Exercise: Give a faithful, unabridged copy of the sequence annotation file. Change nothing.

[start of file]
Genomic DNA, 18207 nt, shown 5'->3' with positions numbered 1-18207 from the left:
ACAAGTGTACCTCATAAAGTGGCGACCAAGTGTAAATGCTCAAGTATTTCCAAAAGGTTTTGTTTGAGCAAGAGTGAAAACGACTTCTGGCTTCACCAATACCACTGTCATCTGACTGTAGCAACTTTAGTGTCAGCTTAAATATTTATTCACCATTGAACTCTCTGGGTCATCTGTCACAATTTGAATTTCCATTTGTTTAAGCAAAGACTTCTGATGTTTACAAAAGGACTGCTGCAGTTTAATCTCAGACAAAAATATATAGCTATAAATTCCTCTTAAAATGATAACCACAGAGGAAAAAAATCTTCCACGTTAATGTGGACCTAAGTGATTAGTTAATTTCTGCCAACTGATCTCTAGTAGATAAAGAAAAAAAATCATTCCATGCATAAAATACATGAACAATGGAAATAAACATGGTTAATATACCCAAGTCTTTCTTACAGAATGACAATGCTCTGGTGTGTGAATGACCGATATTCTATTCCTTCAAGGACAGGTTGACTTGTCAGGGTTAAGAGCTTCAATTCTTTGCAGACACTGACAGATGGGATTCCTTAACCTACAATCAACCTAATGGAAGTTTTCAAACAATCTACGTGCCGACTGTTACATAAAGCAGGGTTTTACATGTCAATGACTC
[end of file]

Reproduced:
Genomic DNA, 18207 nt, shown 5'->3' with positions numbered 1-18207 from the left:
ACAAGTGTACCTCATAAAGTGGCGACCAAGTGTAAATGCTCAAGTATTTCCAAAAGGTTTTGTTTGAGCAAGAGTGAAAACGACTTCTGGCTTCACCAATACCACTGTCATCTGACTGTAGCAACTTTAGTGTCAGCTTAAATATTTATTCACCATTGAACTCTCTGGGTCATCTGTCACAATTTGAATTTCCATTTGTTTAAGCAAAGACTTCTGATGTTTACAAAAGGACTGCTGCAGTTTAATCTCAGACAAAAATATATAGCTATAAATTCCTCTTAAAATGATAACCACAGAGGAAAAAAATCTTCCACGTTAATGTGGACCTAAGTGATTAGTTAATTTCTGCCAACTGATCTCTAGTAGATAAAGAAAAAAAATCATTCCATGCATAAAATACATGAACAATGGAAATAAACATGGTTAATATACCCAAGTCTTTCTTACAGAATGACAATGCTCTGGTGTGTGAATGACCGATATTCTATTCCTTCAAGGACAGGTTGACTTGTCAGGGTTAAGAGCTTCAATTCTTTGCAGACACTGACAGATGGGATTCCTTAACCTACAATCAACCTAATGGAAGTTTTCAAACAATCTACGTGCCGACTGTTACATAAAGCAGGGTTTTACATGTCAATGACTC